When a disaster happens, our first goal is usually to get as far away as possible. We want to make sure that we are hurt by what is happening. Our instinct is to protect ourselves so that we can survive another day.
But there is a group of people who will always run towards the disaster. You can see this in the first-responders in any emergency. The fire crews, police, paramedics show up as the flames are getting hotter, not dying down. You can also see people running towards disasters when natural disasters occur, when there is war or famine, or when people just run into trouble. People throw themselves in harm’s way so that they can help other people escape, cope with, or mitigate, the harm that might happen.
Moving away from a disaster feels like a sure thing. You are taking action that will keep yourself safe. You feel that things are under control. It is a good thing that many people will run from disasters, and this keeps many people safe.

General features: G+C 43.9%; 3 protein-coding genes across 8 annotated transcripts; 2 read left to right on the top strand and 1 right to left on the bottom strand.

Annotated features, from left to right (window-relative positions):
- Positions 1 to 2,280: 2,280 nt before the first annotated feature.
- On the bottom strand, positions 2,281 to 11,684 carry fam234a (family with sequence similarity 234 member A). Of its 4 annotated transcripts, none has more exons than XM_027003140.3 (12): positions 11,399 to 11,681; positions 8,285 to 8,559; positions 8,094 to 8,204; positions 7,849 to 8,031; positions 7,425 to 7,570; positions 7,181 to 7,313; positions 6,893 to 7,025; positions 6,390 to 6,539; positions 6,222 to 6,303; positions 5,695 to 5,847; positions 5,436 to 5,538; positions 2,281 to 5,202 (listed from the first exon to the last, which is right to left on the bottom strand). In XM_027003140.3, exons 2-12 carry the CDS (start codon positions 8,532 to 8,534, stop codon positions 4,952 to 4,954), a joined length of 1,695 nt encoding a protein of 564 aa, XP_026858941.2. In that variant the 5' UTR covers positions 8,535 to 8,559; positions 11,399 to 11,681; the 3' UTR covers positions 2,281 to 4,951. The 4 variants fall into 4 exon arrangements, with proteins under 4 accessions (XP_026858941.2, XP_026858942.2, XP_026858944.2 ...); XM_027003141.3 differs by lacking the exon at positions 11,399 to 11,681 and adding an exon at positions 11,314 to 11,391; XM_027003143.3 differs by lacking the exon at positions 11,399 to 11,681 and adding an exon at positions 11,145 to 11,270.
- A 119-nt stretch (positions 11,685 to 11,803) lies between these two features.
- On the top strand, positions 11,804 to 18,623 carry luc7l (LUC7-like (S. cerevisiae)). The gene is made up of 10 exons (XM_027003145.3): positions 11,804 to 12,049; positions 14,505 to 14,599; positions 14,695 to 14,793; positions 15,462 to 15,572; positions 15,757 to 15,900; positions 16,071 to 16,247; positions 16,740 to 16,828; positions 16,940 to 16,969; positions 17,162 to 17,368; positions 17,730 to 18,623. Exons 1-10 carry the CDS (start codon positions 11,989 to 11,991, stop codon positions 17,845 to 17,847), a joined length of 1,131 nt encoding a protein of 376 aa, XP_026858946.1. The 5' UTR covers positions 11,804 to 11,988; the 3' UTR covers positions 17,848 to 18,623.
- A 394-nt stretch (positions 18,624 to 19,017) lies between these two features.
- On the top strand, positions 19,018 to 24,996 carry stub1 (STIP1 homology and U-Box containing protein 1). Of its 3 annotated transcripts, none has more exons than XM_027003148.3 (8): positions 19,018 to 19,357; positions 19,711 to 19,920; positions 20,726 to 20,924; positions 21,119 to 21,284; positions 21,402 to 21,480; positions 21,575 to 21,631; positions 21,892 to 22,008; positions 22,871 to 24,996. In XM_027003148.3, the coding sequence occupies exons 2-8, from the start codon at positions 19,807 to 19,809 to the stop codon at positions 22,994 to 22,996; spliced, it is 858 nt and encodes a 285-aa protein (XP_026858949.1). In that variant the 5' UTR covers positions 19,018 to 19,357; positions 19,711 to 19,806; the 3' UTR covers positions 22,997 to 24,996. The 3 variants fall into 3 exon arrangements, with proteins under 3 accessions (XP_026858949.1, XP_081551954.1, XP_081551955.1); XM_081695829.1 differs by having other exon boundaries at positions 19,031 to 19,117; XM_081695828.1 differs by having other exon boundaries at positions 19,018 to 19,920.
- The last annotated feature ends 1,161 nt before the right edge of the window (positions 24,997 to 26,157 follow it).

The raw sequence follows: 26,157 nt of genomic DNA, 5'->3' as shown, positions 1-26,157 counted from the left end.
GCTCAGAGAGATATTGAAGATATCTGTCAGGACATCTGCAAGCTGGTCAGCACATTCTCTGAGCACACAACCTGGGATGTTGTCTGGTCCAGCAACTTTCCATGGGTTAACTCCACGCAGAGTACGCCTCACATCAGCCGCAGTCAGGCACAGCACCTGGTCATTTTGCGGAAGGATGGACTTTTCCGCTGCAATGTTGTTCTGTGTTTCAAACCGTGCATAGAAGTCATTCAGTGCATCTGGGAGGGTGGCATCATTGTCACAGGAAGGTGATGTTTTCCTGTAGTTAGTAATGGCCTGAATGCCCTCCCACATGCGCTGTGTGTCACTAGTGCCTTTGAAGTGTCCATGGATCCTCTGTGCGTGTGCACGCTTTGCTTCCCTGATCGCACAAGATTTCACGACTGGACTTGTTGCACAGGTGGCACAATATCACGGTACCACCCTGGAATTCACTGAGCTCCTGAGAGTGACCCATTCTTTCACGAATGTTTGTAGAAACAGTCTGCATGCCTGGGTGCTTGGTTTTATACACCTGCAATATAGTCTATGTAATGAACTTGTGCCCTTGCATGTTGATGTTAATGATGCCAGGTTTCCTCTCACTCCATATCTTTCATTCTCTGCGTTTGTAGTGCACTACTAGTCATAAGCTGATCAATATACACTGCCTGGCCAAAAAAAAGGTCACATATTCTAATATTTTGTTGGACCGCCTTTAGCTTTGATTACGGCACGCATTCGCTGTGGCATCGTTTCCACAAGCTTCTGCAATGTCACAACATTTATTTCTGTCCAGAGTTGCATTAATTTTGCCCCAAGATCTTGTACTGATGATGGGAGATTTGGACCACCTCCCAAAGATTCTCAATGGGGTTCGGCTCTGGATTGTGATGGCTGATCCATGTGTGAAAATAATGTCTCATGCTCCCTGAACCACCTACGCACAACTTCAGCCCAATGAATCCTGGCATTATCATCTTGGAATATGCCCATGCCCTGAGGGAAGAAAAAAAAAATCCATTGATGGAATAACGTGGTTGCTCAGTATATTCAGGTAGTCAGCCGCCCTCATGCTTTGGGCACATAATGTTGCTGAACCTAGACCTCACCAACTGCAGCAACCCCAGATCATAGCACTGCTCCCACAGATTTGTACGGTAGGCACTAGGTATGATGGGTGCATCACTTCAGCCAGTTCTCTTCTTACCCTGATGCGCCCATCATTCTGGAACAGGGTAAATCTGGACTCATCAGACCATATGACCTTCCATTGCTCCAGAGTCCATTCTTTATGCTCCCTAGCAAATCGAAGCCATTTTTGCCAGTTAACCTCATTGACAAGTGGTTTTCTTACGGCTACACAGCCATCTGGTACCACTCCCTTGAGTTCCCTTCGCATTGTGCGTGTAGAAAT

Moving towards a disaster when it happens is a sure investment that has a good return. Being a person who can help or save others means that there is less loss. Being able to make sense of what is happening when others are confused gives you the advantage of being a signpost and a leader that can help them to safety.
You can be a person who invests in moving towards trouble when people need help. You can take little steps, like getting first-aid training. You can take bigger steps, like joining a medical trip to a nation in need.
You can also start the habit of moving towards trouble in your everyday work. Don’t make excuses or deflect blame when something goes wrong. Walk towards the problem and have a solution for the next steps. Don’t worry about how you got here, or what the problem is, run towards the ‘disaster,’ and offer to help people.
Prepare. Run towards the fire. Help people.